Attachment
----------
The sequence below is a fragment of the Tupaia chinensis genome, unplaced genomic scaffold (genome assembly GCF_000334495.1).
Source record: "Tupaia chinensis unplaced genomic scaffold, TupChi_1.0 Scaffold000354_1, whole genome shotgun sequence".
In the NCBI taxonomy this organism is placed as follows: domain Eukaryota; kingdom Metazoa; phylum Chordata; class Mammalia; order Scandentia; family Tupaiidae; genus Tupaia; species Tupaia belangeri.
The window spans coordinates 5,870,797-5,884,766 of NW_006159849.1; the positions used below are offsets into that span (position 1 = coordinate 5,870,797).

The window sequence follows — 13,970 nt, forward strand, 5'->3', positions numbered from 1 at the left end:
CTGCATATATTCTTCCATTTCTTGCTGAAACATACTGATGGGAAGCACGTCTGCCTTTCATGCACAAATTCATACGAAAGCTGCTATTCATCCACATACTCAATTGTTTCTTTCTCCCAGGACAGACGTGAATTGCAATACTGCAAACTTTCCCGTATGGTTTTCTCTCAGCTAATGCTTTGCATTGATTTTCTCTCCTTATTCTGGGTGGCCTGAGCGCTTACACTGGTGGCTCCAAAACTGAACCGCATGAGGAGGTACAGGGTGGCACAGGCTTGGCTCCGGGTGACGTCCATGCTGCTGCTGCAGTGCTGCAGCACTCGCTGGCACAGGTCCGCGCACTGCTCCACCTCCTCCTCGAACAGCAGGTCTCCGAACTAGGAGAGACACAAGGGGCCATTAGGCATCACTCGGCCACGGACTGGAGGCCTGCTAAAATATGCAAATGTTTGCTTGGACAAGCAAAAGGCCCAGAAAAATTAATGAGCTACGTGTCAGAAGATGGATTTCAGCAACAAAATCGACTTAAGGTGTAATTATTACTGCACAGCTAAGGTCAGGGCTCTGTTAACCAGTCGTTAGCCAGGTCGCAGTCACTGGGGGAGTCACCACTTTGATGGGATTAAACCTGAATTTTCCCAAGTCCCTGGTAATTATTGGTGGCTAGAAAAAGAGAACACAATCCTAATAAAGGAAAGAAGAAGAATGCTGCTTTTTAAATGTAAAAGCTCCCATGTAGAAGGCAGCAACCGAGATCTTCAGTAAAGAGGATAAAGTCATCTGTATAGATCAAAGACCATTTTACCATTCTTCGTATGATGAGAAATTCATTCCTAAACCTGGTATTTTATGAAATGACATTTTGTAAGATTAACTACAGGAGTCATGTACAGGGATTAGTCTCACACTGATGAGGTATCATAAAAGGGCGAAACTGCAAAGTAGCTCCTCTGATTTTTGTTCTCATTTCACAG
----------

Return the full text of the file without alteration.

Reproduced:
The sequence below is a fragment of the Tupaia chinensis genome, unplaced genomic scaffold (genome assembly GCF_000334495.1).
Source record: "Tupaia chinensis unplaced genomic scaffold, TupChi_1.0 Scaffold000354_1, whole genome shotgun sequence".
In the NCBI taxonomy this organism is placed as follows: domain Eukaryota; kingdom Metazoa; phylum Chordata; class Mammalia; order Scandentia; family Tupaiidae; genus Tupaia; species Tupaia belangeri.
The window spans coordinates 5,870,797-5,884,766 of NW_006159849.1; the positions used below are offsets into that span (position 1 = coordinate 5,870,797).

The window sequence follows — 13,970 nt, forward strand, 5'->3', positions numbered from 1 at the left end:
CTGCATATATTCTTCCATTTCTTGCTGAAACATACTGATGGGAAGCACGTCTGCCTTTCATGCACAAATTCATACGAAAGCTGCTATTCATCCACATACTCAATTGTTTCTTTCTCCCAGGACAGACGTGAATTGCAATACTGCAAACTTTCCCGTATGGTTTTCTCTCAGCTAATGCTTTGCATTGATTTTCTCTCCTTATTCTGGGTGGCCTGAGCGCTTACACTGGTGGCTCCAAAACTGAACCGCATGAGGAGGTACAGGGTGGCACAGGCTTGGCTCCGGGTGACGTCCATGCTGCTGCTGCAGTGCTGCAGCACTCGCTGGCACAGGTCCGCGCACTGCTCCACCTCCTCCTCGAACAGCAGGTCTCCGAACTAGGAGAGACACAAGGGGCCATTAGGCATCACTCGGCCACGGACTGGAGGCCTGCTAAAATATGCAAATGTTTGCTTGGACAAGCAAAAGGCCCAGAAAAATTAATGAGCTACGTGTCAGAAGATGGATTTCAGCAACAAAATCGACTTAAGGTGTAATTATTACTGCACAGCTAAGGTCAGGGCTCTGTTAACCAGTCGTTAGCCAGGTCGCAGTCACTGGGGGAGTCACCACTTTGATGGGATTAAACCTGAATTTTCCCAAGTCCCTGGTAATTATTGGTGGCTAGAAAAAGAGAACACAATCCTAATAAAGGAAAGAAGAAGAATGCTGCTTTTTAAATGTAAAAGCTCCCATGTAGAAGGCAGCAACCGAGATCTTCAGTAAAGAGGATAAAGTCATCTGTATAGATCAAAGACCATTTTACCATTCTTCGTATGATGAGAAATTCATTCCTAAACCTGGTATTTTATGAAATGACATTTTGTAAGATTAACTACAGGAGTCATGTACAGGGATTAGTCTCACACTGATGAGGTATCATAAAAGGGCGAAACTGCAAAGTAGCTCCTCTGATTTTTGTTCTCATTTCACAG